Chromosome translocations involving the mixed lineage leukemia (MLL) gene fuse it in frame with multiple partner genes creating novel fusion proteins (MLL-FPs) that cause aggressive acute leukemias in humans. Animal models of human disease are important for the exploration of underlying disease mechanisms as well as for testing novel therapeutic approaches. Patients carrying MLL-FPs have very few cooperating mutations, making MLL-FP driven leukemias ideal for animal modeling. The fact that the MLL-FP is the main driver mutation has allowed for a wide range of different experimental model systems designed to explore different aspects of MLL-FP leukemogenesis. In addition, MLL-FP driven acute myeloid leukemia (AML) in mice is often used as a general model for AML. This review provides an overview of different MLL-FP mouse model systems and discusses how well they have recapitulated aspects of the human disease as well as highlights the biological insights each model has provided into MLL-FP leukemogenesis. Many promising new drugs fail in the early stages of clinical trials. Lessons learned from past and present MLL-FP models may serve as a paradigm for designing more flexible and dynamic preclinical models for these as well as other acute leukemias.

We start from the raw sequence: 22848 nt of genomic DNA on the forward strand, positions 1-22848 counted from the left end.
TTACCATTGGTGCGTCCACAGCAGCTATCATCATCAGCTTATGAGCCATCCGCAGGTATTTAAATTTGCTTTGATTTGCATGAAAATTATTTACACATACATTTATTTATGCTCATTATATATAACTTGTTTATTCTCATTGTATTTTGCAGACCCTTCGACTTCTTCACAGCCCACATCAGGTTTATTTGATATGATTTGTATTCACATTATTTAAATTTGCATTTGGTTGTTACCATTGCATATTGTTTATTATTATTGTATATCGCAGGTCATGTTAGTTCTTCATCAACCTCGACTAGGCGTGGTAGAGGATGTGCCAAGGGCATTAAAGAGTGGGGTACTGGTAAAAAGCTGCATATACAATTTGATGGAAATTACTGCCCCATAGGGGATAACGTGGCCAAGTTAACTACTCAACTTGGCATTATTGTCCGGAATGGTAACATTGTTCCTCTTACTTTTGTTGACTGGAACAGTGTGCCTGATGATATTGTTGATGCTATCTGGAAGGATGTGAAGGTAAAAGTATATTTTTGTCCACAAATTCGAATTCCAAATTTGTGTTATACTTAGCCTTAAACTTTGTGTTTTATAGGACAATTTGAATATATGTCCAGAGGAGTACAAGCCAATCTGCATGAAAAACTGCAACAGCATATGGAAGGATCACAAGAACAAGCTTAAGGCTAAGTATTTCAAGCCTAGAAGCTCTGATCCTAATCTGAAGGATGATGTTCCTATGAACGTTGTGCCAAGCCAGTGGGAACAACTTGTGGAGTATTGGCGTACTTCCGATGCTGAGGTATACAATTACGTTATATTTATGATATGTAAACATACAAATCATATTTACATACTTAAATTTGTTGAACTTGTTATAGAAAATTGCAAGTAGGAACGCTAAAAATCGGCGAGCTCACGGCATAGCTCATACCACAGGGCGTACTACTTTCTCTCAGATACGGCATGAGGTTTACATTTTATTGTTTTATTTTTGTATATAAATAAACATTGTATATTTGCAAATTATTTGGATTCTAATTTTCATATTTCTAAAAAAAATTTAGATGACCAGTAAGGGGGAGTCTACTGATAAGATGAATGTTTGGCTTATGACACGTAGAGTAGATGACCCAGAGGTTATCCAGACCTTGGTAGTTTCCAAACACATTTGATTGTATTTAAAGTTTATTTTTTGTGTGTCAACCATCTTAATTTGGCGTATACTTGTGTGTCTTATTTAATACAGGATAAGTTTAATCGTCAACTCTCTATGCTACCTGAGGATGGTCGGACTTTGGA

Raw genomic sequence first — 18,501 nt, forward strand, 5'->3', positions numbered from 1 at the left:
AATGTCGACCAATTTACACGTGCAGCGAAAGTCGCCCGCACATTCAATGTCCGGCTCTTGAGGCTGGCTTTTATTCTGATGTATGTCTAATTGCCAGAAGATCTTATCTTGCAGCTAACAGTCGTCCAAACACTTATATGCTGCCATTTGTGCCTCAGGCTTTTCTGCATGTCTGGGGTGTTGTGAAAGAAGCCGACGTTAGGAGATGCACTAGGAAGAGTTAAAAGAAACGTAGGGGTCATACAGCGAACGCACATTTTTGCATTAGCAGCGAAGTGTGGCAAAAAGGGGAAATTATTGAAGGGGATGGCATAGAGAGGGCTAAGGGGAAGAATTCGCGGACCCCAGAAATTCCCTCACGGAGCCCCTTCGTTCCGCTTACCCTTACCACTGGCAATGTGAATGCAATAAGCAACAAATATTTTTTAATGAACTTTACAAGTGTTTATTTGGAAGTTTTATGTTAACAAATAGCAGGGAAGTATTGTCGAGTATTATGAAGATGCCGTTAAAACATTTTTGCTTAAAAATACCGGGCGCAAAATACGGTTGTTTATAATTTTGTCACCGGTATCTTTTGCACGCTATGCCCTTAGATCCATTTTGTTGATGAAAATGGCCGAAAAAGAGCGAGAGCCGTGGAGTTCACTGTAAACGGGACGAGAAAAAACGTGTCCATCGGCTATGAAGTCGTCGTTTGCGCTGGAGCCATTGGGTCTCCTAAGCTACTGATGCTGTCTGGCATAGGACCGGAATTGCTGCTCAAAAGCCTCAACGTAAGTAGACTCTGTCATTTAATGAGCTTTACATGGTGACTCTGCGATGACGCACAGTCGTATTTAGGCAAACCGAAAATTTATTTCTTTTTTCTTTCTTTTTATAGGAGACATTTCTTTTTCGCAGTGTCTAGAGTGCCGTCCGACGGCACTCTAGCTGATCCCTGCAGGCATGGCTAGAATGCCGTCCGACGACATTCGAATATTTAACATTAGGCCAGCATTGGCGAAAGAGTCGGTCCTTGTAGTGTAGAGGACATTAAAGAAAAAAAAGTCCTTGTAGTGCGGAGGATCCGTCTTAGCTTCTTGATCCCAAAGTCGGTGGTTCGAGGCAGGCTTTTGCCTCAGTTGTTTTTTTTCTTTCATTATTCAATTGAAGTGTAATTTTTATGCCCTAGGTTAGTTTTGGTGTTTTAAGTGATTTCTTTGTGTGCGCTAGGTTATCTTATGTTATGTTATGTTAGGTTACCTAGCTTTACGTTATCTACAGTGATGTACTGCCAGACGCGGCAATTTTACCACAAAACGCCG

2217 - 2223
Animals, Antineoplastic Agents, Carcinogenesis, DNA-Binding Proteins, Disease Models, Animal, Gene Expression, Histone-Lysine N-Methyltransferase, Humans, Leukemia, Myeloid, Acute, Mice, Mice, Transgenic, Myeloid-Lymphoid Leukemia Protein, Oncogene Proteins, Fusion, Precursor Cell Lymphoblastic Leukemia-Lymphoma, Species Specificity, Transcriptional Elongation Factors